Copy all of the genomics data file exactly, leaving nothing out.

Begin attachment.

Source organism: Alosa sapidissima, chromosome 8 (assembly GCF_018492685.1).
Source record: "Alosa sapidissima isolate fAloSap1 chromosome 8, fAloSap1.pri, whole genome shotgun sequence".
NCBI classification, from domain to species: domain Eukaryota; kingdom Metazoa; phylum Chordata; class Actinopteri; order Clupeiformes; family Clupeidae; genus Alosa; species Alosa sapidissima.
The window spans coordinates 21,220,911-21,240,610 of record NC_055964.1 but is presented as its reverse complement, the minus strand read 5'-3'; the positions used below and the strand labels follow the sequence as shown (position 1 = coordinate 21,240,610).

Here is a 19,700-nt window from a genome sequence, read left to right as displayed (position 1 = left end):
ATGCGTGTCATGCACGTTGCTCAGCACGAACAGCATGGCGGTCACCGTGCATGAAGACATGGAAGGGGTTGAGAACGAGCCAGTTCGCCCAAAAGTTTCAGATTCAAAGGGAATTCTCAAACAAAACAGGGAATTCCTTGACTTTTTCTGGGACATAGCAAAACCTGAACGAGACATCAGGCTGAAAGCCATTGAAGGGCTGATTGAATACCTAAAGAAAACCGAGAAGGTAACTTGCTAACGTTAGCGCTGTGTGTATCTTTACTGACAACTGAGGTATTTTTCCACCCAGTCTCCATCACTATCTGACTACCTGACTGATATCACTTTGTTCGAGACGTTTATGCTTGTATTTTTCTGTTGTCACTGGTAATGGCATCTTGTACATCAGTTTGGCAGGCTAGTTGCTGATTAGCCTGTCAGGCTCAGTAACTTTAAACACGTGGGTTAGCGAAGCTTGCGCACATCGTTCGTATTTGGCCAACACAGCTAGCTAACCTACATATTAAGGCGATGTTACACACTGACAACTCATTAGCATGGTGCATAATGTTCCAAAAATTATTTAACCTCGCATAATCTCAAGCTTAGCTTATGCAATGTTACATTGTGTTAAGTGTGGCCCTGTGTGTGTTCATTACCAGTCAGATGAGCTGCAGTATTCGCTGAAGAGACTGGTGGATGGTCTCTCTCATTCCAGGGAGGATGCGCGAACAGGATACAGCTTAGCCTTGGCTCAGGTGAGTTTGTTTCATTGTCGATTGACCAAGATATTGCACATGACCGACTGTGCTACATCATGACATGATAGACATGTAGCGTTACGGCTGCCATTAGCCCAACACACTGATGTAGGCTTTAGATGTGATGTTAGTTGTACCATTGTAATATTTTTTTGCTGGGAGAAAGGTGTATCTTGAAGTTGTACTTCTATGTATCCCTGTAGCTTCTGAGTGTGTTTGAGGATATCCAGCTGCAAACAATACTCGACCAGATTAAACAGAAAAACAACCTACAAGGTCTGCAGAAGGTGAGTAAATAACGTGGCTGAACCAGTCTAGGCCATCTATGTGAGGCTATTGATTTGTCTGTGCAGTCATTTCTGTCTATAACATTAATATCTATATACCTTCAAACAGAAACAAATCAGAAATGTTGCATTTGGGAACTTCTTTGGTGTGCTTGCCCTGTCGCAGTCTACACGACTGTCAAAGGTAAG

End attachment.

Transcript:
Source organism: Alosa sapidissima, chromosome 8 (assembly GCF_018492685.1).
Source record: "Alosa sapidissima isolate fAloSap1 chromosome 8, fAloSap1.pri, whole genome shotgun sequence".
NCBI classification, from domain to species: domain Eukaryota; kingdom Metazoa; phylum Chordata; class Actinopteri; order Clupeiformes; family Clupeidae; genus Alosa; species Alosa sapidissima.
The window spans coordinates 21,220,911-21,240,610 of record NC_055964.1 but is presented as its reverse complement, the minus strand read 5'-3'; the positions used below and the strand labels follow the sequence as shown (position 1 = coordinate 21,240,610).

Here is a 19,700-nt window from a genome sequence, read left to right as displayed (position 1 = left end):
ATGCGTGTCATGCACGTTGCTCAGCACGAACAGCATGGCGGTCACCGTGCATGAAGACATGGAAGGGGTTGAGAACGAGCCAGTTCGCCCAAAAGTTTCAGATTCAAAGGGAATTCTCAAACAAAACAGGGAATTCCTTGACTTTTTCTGGGACATAGCAAAACCTGAACGAGACATCAGGCTGAAAGCCATTGAAGGGCTGATTGAATACCTAAAGAAAACCGAGAAGGTAACTTGCTAACGTTAGCGCTGTGTGTATCTTTACTGACAACTGAGGTATTTTTCCACCCAGTCTCCATCACTATCTGACTACCTGACTGATATCACTTTGTTCGAGACGTTTATGCTTGTATTTTTCTGTTGTCACTGGTAATGGCATCTTGTACATCAGTTTGGCAGGCTAGTTGCTGATTAGCCTGTCAGGCTCAGTAACTTTAAACACGTGGGTTAGCGAAGCTTGCGCACATCGTTCGTATTTGGCCAACACAGCTAGCTAACCTACATATTAAGGCGATGTTACACACTGACAACTCATTAGCATGGTGCATAATGTTCCAAAAATTATTTAACCTCGCATAATCTCAAGCTTAGCTTATGCAATGTTACATTGTGTTAAGTGTGGCCCTGTGTGTGTTCATTACCAGTCAGATGAGCTGCAGTATTCGCTGAAGAGACTGGTGGATGGTCTCTCTCATTCCAGGGAGGATGCGCGAACAGGATACAGCTTAGCCTTGGCTCAGGTGAGTTTGTTTCATTGTCGATTGACCAAGATATTGCACATGACCGACTGTGCTACATCATGACATGATAGACATGTAGCGTTACGGCTGCCATTAGCCCAACACACTGATGTAGGCTTTAGATGTGATGTTAGTTGTACCATTGTAATATTTTTTTGCTGGGAGAAAGGTGTATCTTGAAGTTGTACTTCTATGTATCCCTGTAGCTTCTGAGTGTGTTTGAGGATATCCAGCTGCAAACAATACTCGACCAGATTAAACAGAAAAACAACCTACAAGGTCTGCAGAAGGTGAGTAAATAACGTGGCTGAACCAGTCTAGGCCATCTATGTGAGGCTATTGATTTGTCTGTGCAGTCATTTCTGTCTATAACATTAATATCTATATACCTTCAAACAGAAACAAATCAGAAATGTTGCATTTGGGAACTTCTTTGGTGTGCTTGCCCTGTCGCAGTCTACACGACTGTCAAAGGTAAG